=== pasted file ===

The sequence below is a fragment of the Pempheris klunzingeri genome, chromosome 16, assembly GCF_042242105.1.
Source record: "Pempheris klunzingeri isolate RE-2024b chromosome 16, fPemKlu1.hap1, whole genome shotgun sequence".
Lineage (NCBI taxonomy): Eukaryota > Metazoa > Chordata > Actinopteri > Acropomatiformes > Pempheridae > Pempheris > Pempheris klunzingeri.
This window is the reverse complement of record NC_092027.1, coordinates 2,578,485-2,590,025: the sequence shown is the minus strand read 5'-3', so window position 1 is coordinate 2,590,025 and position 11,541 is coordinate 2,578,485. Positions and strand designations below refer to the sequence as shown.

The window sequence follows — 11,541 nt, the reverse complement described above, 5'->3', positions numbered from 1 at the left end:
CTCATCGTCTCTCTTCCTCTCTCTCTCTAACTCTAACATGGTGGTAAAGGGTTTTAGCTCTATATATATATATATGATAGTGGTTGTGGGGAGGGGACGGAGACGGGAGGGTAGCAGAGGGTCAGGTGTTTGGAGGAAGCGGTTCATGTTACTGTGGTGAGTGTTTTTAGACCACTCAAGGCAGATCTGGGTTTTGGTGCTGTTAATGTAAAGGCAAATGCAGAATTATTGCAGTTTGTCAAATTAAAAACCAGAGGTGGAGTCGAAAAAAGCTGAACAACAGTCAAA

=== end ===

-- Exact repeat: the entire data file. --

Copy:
The sequence below is a fragment of the Pempheris klunzingeri genome, chromosome 16, assembly GCF_042242105.1.
Source record: "Pempheris klunzingeri isolate RE-2024b chromosome 16, fPemKlu1.hap1, whole genome shotgun sequence".
Lineage (NCBI taxonomy): Eukaryota > Metazoa > Chordata > Actinopteri > Acropomatiformes > Pempheridae > Pempheris > Pempheris klunzingeri.
This window is the reverse complement of record NC_092027.1, coordinates 2,578,485-2,590,025: the sequence shown is the minus strand read 5'-3', so window position 1 is coordinate 2,590,025 and position 11,541 is coordinate 2,578,485. Positions and strand designations below refer to the sequence as shown.

The window sequence follows — 11,541 nt, the reverse complement described above, 5'->3', positions numbered from 1 at the left end:
CTCATCGTCTCTCTTCCTCTCTCTCTCTAACTCTAACATGGTGGTAAAGGGTTTTAGCTCTATATATATATATATGATAGTGGTTGTGGGGAGGGGACGGAGACGGGAGGGTAGCAGAGGGTCAGGTGTTTGGAGGAAGCGGTTCATGTTACTGTGGTGAGTGTTTTTAGACCACTCAAGGCAGATCTGGGTTTTGGTGCTGTTAATGTAAAGGCAAATGCAGAATTATTGCAGTTTGTCAAATTAAAAACCAGAGGTGGAGTCGAAAAAAGCTGAACAACAGTCAAA